Also last week, Italy banned cruise ships from sailing within 2 miles of coastlines in "environmentally sensitive" areas, ending the tradition of sailing cruise ships close to shore in what is the referred to as the inchino or bow.


Fair winds to Ye!

Cap'n Dan

Thursday, March 01, 2012

Queen Mary knights our Ambassadors

Queen Mary knights our Ambassadors


The visit of the majestic ocean liner Queen Mary at Airlie Beach was as much appreciated by its passengers as by local business happy for an influx of custom.

Indeed, four ships in five days surely makes a bit of a record and certainly kept our Volunteer meet and greet Ambassadors busy; and they have been noticed.

Cairns resident Linda Tuck enjoyed the Airlie experience so much she wrote a letter to the Cairns Post telling "Airlie Beach was buzzing and put on special markets; Cairns was dull, lifeless and empty shops, and those that weren't open didn't bother to open. I thought our city (Cairns) was looking very shabby."

"In Cairns, we walked out into the middle of Yorkeys Knob Boating Club carpark, with no one to give out a map or direct us to the bus."

"Airlie Beach greeted us with volunteers handing out brochures, maps and were on hand to answer questions, then directed to a bus to take us to the town."

A job well done!


Arise Knights!


Therefore, and to wit, by the powers vested in relevant laws, the customs and et cetera, ad nauseam, terra dactyl crocodilus, Antipodes invincabullus, We hereby Knight the Cruise Ship Volunteer Ambassadors of Airlie Beach.

Arise, Knights of the Main Street!


Big prawn


A recent expedition to one of the deepest places on Earth has discovered one of the most enigmatic creatures in the deep sea: the 'supergiant' amphipod.

Similar to prawns and shrimps, amphipods are a type of crustacean particularly common in the deep sea, and found in greater numbers the deeper you look. Typically, deep-sea amphipods are two to three centimetres long with the exception of the slightly larger 'giant' amphipod found in Antarctica. The supergiants dwarf the Antarctic giant.

Discovered in the Kermadec Trench, north of New Zealand, the specimens of the supergiant represent both the biggest specimen ever caught (28 centimetres long) and the deepest found (7,000 metres deep).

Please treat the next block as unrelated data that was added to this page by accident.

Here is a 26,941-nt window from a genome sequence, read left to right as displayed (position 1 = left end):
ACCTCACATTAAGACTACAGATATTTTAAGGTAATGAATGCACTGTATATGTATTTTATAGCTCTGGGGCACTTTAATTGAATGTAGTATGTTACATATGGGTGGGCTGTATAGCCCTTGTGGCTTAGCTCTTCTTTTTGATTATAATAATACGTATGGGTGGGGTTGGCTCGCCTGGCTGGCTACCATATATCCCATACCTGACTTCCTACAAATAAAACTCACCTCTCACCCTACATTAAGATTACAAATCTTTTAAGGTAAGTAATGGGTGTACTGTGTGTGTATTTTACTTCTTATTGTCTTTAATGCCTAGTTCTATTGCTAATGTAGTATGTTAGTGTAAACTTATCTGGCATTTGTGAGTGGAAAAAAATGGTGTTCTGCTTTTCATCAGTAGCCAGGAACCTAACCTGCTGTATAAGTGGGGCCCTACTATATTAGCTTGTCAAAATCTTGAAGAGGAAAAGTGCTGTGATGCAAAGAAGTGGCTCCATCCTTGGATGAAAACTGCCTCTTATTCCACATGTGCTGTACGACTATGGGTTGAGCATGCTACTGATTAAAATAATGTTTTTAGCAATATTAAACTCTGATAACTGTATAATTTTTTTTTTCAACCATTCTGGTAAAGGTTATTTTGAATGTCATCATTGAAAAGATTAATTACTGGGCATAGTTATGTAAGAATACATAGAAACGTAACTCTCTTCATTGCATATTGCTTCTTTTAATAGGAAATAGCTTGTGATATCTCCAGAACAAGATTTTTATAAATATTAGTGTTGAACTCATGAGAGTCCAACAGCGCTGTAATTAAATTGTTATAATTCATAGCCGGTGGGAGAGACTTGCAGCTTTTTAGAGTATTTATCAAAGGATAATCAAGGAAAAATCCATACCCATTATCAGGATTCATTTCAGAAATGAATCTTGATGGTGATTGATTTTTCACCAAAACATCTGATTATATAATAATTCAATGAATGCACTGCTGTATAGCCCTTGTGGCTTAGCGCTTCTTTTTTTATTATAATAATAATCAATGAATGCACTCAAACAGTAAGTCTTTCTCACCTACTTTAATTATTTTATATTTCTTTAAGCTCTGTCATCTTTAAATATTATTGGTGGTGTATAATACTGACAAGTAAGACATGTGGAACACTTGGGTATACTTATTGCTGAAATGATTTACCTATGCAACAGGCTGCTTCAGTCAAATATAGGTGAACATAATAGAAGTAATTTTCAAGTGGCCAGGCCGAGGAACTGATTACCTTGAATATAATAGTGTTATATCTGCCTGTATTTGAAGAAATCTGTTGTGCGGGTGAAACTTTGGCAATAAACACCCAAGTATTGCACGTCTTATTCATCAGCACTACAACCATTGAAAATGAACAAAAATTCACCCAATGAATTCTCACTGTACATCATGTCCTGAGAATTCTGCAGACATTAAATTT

"For such a large and conspicuous animal to go unnoticed for so long is just testament to how little we know about life in New Zealand's most deep and unique habitat," said Dr Ashley Rowden from NIWA.


Elf and safety for Queen


Brit health and safety executives have banned the Waka, an ocean going Maori war canoe from the Queen's diamond jubilee river pageant on the Thames on June 3.

The craft once used to ferry warriors across oceans and made by carving out a tree trunk, "failed stringent tests for safety, fitness for purpose, experience and design" say Elf officials and is unable to join the pageant that runs for 12km, give or take on the Thames.

Original plans saw the Queen travel down the Thames upon Gloriana, the Royal Rowbarge, but security and health and safety issues proved too complex.

If any Royal Navy ships are seaworthy by June, they may also take part.

Apparently, the Queen was particularly insistent that no public money be used for the £10million event to mark her 60 years on the throne, nor does she want any full-scale public appeal for funds.


Starfish safety


At dawn, an elderly man walking along a beach noticed a young man ahead of him picking up starfish and tossing them into the sea. Catching up with the youth, he asked what he was doing.

"The starfish will die if they are still on the beach when the sun roasts them with its mid-morning heat," said the youth.

"But the beach goes on for miles, and there are millions of starfish," countered the man. "How can your effort make any difference?"

The young man looked at the starfish in his hand and threw it safely in the waves.

"It makes a difference to this one," he said.


Proserpine River entrance


Mariners are advised that the lighted starboard lateral mark No.1 beacon which marks the entrance into the Proserpine River has been destroyed. A lighted special mark buoy Fl Y 3s has been temporarily established to mark the position of the destroyed beacon.

The lighted starboard lateral mark No.3 beacon, which also marks the entrance into the Proserpine River, has been destroyed. A lighted starboard lateral mark buoy Fl G 3s has been temporarily established to mark the position of the destroyed beacon.